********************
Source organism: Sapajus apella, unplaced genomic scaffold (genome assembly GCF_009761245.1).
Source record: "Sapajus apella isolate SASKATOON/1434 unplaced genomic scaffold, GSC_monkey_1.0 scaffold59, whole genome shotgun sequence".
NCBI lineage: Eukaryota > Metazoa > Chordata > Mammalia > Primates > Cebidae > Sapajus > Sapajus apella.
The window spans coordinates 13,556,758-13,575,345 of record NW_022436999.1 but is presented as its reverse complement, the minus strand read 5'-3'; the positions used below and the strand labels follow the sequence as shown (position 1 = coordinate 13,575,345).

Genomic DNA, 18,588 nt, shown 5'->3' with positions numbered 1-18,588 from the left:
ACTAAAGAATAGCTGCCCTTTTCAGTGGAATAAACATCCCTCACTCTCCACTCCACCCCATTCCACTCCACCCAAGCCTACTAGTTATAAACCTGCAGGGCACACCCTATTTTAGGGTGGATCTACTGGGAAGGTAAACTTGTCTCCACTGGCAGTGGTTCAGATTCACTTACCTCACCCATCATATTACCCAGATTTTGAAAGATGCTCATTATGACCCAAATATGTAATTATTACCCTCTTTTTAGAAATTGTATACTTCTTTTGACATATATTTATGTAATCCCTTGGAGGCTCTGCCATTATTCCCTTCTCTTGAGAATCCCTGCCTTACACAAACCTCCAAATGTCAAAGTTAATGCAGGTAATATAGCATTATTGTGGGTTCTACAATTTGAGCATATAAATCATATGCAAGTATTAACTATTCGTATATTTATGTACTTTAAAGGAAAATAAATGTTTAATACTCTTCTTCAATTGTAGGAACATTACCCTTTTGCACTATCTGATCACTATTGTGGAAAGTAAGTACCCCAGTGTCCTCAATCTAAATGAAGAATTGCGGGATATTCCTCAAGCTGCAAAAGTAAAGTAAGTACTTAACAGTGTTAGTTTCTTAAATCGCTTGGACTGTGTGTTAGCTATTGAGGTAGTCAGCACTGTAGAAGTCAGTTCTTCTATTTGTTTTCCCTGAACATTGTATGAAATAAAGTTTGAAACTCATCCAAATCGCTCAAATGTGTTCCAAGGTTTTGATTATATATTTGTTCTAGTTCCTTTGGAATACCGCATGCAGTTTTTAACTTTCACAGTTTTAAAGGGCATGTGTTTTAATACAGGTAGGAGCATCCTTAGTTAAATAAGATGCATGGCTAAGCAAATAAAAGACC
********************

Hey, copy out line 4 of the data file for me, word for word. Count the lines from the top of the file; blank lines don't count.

The window spans coordinates 13,556,758-13,575,345 of record NW_022436999.1 but is presented as its reverse complement, the minus strand read 5'-3'; the positions used below and the strand labels follow the sequence as shown (position 1 = coordinate 13,575,345).